As over 70 contestants for this year’s National Intercollegiate Dairy Cattle Judging Contest arrive at the World Dairy Expo grounds in their best business dress, they may be a little nervous.
For most, this is a culmination of years of study that started when they were in 4-H or FFA. At the end of the day, 12 classes of six different breeds will be placed, and six sets of oral reasons will determine the top 25 contestants, who will earn their place in the All American Club in this NCAA tournament of dairy judging.
Amongst the students and classes at the national dairy judging contests, are a group of individuals who put the final placings and cuts on the classes and listen to reasons. There are two of these officials per breed, an additional two coordinating officials, and then there is Larry Schirm, the “chairman of the officials.”
Schirm’s actual title is the coordinating official for the National Intercollegiate Dairy Cattle Judging Contest, and as such, he stands right alongside the contestants. His role is to ensure consistency among each of the breed officials throughout the day. He has not seen the selected animals for the contest until he steps on the shavings just like the competitors. As Schirm puts it, “I show up and put myself in the shoes of the contestants. I look at animals with the same time allotment and the same conditions as the contestants.”
The task of coordinating official, according to Schirm, who has held this role for over 20 years, “Is to aid in maintaining a level of consistency in weighings of priorities across the various breeds and classes presented. Hence, my responsibility is focused on coordinating with each set of judges for each breed regarding their placings, cuts, and the basic reasons for each cut and placing,” he said. “We focus on putting the highest cuts of the day on the collective identity of the most placeable, or ‘easiest’ classes and give the smallest cuts on the closest or most ‘difficult’ placings of the day.”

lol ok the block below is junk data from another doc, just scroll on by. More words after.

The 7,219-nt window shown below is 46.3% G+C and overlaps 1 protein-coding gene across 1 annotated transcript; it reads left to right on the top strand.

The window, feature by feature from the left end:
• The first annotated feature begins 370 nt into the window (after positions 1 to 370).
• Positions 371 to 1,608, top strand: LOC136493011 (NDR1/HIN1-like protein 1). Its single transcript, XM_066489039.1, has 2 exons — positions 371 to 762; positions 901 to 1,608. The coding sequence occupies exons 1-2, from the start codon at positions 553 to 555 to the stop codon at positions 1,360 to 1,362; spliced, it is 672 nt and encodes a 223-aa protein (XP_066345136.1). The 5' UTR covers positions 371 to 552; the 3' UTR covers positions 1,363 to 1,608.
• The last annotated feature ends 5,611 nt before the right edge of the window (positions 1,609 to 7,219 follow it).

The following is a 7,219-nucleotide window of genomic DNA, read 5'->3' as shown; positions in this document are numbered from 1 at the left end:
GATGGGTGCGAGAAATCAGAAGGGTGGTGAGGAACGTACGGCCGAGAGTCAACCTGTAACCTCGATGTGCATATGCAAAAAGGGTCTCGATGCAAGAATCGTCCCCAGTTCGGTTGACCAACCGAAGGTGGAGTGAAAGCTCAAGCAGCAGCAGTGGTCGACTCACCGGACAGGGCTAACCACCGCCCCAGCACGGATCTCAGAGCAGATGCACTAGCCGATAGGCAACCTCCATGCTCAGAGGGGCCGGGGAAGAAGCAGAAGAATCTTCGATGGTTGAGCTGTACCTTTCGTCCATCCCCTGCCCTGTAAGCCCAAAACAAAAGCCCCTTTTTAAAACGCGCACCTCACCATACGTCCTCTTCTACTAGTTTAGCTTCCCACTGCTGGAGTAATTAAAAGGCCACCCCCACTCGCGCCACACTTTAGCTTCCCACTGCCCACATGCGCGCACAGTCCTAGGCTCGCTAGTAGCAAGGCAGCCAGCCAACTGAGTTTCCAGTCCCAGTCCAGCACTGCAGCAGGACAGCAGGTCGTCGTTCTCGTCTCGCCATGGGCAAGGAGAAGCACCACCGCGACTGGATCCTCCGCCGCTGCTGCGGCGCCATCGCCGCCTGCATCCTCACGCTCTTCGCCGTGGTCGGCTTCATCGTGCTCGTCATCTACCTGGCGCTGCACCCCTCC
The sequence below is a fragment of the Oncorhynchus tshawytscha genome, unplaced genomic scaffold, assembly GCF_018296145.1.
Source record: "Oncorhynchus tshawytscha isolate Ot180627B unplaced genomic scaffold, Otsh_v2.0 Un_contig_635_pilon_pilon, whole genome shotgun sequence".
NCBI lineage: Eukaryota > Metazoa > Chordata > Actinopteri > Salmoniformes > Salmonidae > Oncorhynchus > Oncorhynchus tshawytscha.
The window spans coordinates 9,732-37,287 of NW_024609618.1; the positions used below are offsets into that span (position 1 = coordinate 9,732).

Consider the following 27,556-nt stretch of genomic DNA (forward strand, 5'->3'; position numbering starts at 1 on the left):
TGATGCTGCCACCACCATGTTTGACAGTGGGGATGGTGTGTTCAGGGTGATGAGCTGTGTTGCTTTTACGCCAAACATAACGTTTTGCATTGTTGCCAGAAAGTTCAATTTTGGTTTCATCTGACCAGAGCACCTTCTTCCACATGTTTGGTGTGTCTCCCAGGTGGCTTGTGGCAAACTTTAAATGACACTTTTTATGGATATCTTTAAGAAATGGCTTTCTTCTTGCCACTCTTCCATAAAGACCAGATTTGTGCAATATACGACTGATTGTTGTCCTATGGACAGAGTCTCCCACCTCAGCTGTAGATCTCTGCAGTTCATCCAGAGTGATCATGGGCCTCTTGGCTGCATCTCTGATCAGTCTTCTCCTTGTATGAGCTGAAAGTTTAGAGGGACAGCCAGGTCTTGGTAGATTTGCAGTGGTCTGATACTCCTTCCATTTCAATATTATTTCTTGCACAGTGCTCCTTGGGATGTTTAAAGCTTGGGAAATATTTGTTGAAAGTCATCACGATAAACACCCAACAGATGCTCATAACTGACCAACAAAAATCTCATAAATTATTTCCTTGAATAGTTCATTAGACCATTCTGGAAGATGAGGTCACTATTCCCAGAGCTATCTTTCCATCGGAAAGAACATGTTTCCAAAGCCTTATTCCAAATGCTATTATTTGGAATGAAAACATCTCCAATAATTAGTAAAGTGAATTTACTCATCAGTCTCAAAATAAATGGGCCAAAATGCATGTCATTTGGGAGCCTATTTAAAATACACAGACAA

Schirm also added, “We do not set a breed policy of type priorities but follow each breed association’s current policies.”
Over 30 officials have worked with Schirm over the years to provide official placings, cuts, and final reasons scores for the contest. Each year, every breed represented in the contest has two officials.
“It is a great pleasure to work with the professionals who serve as the officials for the contest. These officials sacrifice their own time and conduct themselves as professionals,” Schirm said. “Their professionalism and open candor make my job easy and a joy.”
He continued, “I would also add that the college officials for each breed work with the post-secondary and 4-H officials as well. I work with coordinating officials Terry Rawn of Blue Sky Farms for the post-secondary contest and Scott Borgwardt of Kuhn North America, coordinating official for the 4-H contest.”
A lifetime of judging
For those who know Schirm’s history, it’s no wonder he has held such an active role in the youth judging contests. Schirm grew up on a Jersey farm in Ohio and later attended The Ohio State University and studied under Harold Kaeser on The Ohio State Dairy Judging Team. He competed in the National Intercollegiate Dairy Cattle Judging Contest in 1975. One of the prerequisites for being a collegiate official is having judged as a collegian.
Schirm has spent over 35 years in the dairy industry employed by artificial insemination companies. His work with the Ohio PDCA Judging School, serving as an official for a number of judging clinics across the country, and serving on the U.S. Jersey Breed Improvement Committee has helped in his role as coordinating official as well.
Schirm has also had the privilege to judge hundreds of shows throughout North America and around the globe. He has judged national shows of multiple breeds in over a dozen countries, including judging at World Dairy Expo four times.
For Schirm, the most rewarding part of his position as coordinating official is watching the students work at their efforts. “It’s a real joy to receive their efforts when giving reasons, and as an official one finds themselves ‘cheering’ for them when they have been honest and transparent with you about their thoughts and opinions on the class they are discussing.”
It’s that experience that keeps Schirm coming back each year to work with the wonderful students and officials as the “chairman of the officials.”